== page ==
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IP Watch: Hitachi, Phtisis, Hologic, Alere, Stanford, Great Basin, Others Win US Patents


Hitachi High-Technologies has been awarded US Patent No. 8,574,891, "Nucleic acid analyzer, automatic analyzer, and analysis method."

Kohshi Maeda, Masato Ishizawa, Minoru Sano, and Hironori Kaji are named as inventors.

Discloses a nucleic acid analyzer which includes a transport mechanism to move a reaction container to an incubation mechanism in a pre-determined order, allowing reactions to be run simultaneously even when assays involve different temperatures or different reaction or detection times, or detection intervals.

Phthisis Diagnostics (Microbiologics) has been awarded US Patent No. 8,574,890, "Nucleic acid extraction from complex matrices."

Crystal Icenhour, Brian Loyal, and Linh Nguyen are named as inventors.

Describes an adsorbent (activated charcoal coated with polyvinylpyrrolidone, dextran, or coconut flours), as well as protocols for extracting nucleic acids from complex matrices such as stool or water samples, which often contain PCR-inhibiting proteins. A sample is homogenized in buffer and clarified by brief centrifugation. A protease enzyme is then used to lyse the suspended cells and degrade any protein PCR inhibitors present in the sample, then digested sample is passed through a microcentrifuge column containing a slurry of adsorbent, which removes small molecule PCR inhibitors from the sample while allowing purified DNA to flow through the column into a collection tube. Key components, including buffer, protease, and spin columns, may be packaged in a kit.

Gen-Probe (Hologic) has been awarded US Patent No. 8,574,847, "Use of blocker oligonucleotides in selective amplification of target sequences."

Michael Becker and Kristin Livezey are named as inventors.

Discloses a method for selective amplification of a target sequence by hybridizing a tagged oligonucleotide to the target and reducing the effective concentration of unhybridized tagged oligonucleotide. The tagged oligonucleotide includes a target hybridizing sequence and a tag. A blocker oligonucleotide is provided which is designed to hybridize to a region of a nucleic acid containing the target sequence.

Gen-Probe has also been awarded US Patent No. 8,574,841, "Compositions, reaction mixtures and methods for detecting nucleic acids from type A1 and/or type C1 human papillomavirus."

Sylvia Norman, Jennifer Bungo, William Hanna, and Neeraj Rao are named as inventors

Discloses nucleic acid oligonucleotide sequences which include amplification oligomers and probe oligomers useful for detecting multiple types of human papillomaviruses associated with cervical cancer, as well as methods for detecting multiple HPV types in biological specimens by amplifying HPV nucleic acid sequences in vitro and detecting the amplified products.

Alere has been awarded US Patent No. 8,574,846, "Recombinase polymerase amplification."

Olaf Piepenburg, Colin Williams, Niall Armes, and Derek Stemple are named as inventors.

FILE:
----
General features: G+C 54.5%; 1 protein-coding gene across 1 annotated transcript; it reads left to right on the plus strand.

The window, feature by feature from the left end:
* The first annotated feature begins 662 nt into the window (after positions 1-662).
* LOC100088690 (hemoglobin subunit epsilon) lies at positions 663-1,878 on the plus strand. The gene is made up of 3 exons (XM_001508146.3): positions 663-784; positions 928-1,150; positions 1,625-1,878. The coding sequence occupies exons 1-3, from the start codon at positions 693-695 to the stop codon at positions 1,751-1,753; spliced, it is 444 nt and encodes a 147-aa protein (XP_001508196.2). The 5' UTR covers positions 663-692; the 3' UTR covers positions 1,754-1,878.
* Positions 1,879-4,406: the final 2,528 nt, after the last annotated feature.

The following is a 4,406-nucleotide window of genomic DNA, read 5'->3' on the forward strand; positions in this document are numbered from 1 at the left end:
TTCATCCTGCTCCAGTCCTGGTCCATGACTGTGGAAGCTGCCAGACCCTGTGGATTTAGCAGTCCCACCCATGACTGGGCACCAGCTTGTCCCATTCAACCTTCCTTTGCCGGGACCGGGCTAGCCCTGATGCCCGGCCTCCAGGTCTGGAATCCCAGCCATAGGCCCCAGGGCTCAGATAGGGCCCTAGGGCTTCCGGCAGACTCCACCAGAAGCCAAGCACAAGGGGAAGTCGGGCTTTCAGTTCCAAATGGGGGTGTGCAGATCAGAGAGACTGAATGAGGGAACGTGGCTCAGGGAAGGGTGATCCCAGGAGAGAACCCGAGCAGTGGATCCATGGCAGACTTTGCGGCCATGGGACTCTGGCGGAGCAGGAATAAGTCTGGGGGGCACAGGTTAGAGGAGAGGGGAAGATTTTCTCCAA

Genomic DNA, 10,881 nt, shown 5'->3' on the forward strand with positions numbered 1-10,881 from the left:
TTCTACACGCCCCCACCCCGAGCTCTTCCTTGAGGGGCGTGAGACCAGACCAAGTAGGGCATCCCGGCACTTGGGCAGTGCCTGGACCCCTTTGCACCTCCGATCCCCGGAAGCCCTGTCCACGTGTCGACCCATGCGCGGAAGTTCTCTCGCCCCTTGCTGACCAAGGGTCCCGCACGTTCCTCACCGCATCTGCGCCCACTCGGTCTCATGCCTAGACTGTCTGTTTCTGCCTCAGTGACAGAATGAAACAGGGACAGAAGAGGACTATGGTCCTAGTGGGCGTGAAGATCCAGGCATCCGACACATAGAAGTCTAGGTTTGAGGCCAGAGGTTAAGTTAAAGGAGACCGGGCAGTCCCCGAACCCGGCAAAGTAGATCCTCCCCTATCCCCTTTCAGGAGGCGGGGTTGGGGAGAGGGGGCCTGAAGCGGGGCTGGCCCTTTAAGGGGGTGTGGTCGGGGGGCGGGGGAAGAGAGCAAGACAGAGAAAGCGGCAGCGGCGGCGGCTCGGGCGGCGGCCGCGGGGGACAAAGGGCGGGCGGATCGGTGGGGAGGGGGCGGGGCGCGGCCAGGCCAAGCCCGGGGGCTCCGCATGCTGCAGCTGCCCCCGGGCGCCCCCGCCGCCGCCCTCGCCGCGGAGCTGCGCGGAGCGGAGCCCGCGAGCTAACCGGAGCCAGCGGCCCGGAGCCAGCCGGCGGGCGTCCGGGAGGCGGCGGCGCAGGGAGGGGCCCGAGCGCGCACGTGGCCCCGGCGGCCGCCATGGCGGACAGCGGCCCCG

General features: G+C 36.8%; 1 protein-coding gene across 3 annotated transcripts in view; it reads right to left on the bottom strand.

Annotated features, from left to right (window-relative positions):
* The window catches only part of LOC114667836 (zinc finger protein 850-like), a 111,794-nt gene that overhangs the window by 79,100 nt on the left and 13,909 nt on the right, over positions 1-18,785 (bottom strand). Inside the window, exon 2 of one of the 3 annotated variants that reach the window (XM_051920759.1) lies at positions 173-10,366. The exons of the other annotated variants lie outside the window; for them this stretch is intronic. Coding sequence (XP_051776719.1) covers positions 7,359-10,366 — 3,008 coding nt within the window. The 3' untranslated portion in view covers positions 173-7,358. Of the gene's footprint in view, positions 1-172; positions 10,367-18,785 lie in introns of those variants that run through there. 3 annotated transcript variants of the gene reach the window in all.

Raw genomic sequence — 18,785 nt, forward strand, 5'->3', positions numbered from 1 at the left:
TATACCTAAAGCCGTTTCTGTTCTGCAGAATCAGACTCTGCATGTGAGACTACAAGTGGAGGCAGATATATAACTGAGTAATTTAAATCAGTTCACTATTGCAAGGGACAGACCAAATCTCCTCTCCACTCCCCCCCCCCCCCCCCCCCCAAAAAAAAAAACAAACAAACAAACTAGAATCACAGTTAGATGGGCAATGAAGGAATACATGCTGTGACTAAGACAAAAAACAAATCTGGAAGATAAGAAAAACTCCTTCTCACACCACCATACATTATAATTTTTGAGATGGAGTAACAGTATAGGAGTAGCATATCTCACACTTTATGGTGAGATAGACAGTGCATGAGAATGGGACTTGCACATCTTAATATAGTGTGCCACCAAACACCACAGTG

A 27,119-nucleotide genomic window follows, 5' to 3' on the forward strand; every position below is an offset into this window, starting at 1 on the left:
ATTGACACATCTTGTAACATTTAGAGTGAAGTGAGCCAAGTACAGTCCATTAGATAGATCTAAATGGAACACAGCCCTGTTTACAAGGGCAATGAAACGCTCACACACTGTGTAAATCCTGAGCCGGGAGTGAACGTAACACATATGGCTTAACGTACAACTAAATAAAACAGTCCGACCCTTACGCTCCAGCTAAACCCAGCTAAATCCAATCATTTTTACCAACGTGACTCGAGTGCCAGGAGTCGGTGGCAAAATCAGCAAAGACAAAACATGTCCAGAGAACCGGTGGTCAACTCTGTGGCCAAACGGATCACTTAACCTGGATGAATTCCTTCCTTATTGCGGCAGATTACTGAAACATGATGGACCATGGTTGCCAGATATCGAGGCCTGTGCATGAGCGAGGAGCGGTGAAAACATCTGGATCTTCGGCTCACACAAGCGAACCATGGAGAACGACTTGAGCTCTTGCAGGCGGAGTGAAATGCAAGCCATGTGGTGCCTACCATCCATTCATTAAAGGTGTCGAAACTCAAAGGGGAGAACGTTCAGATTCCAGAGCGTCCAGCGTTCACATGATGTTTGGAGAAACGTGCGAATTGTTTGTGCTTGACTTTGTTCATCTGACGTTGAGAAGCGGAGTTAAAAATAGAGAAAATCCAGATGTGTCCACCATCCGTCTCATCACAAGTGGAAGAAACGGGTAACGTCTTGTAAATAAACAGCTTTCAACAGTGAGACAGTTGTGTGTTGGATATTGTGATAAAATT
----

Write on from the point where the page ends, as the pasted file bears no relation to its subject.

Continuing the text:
Describes methods for recombinase-polymerase amplification of a target DNA using properties of recombinase and related proteins to invade double-stranded DNA with single-stranded homologous DNA, permitting sequence-specific priming of DNA polymerase reactions. The disclosed methods do not require thermocycling or thermophilic enzymes. Improved processivity may allow amplification of DNA up to hundreds of megabases in length.

The US Department of Health and Human Services has been awarded US Patent No. 8,574,844, "Quantitative real-time assay for noroviruses and enteroviruses with built in quality control standard."

William Burkhardt, Michael Vickery, and Jessica Nordstrom are named as inventors.

Provides a method for reverse transcription PCR accomplished by amplifying a reverse transcribed cDNA in a mixture containing primers and probes that can distinguish between genogroup I and genogroup II norovirus. Also provides a method for quantifying virus and normalizing data based on a universal internal RNA control. The method may also include primers and probes for enteroviruses.

Stanford University has been awarded US Patent No. 8,574,842, "Direct molecular diagnosis of fetal aneuploidy."

Hei-Mun Christina Fan and Stephen Quake are named as inventors.

Describes methods and materials for detection of aneuploidy and other chromosomal abnormalities in fetal tissue using digital PCR for amplification and detection of single target sequences. Specific polynucleic acid primers and probes are disclosed for chromosomes 1, 13, 18, 21, X and Y.

Great Basin Scientific has been awarded US Patent No. 8,574,833, "Methods and compositions for amplifying a detectable signal."

Robert Jenison, Joshua Klonoski, and Anthony Torres are named as inventors.

Discloses methods and materials for amplifying signal in a diagnostic assay using an amplification polymer (comprising a plurality of amine groups) bound to a nucleic acid analyte. This includes binding amine groups on the amplification polymer with a detectable label complex and reacting under high salt conditions an acetylating compound with unlabeled amine groups.

Christian-Albrechts-Universitat zu Kiel has been awarded US Patent No. 8,574,845, "Method for identifying an increased susceptibility to ulcerative colitis."

Stefan Schreiber and Andre Franke are named as inventors.

Provides a method for detecting susceptibility to ulcerative colitis by determining presence of a C-to-T substitution at position 256 of the nucleotide sequence of rs3024505, or a G-to-A substitution at position 501 of the nucleotide sequence of rs12612347.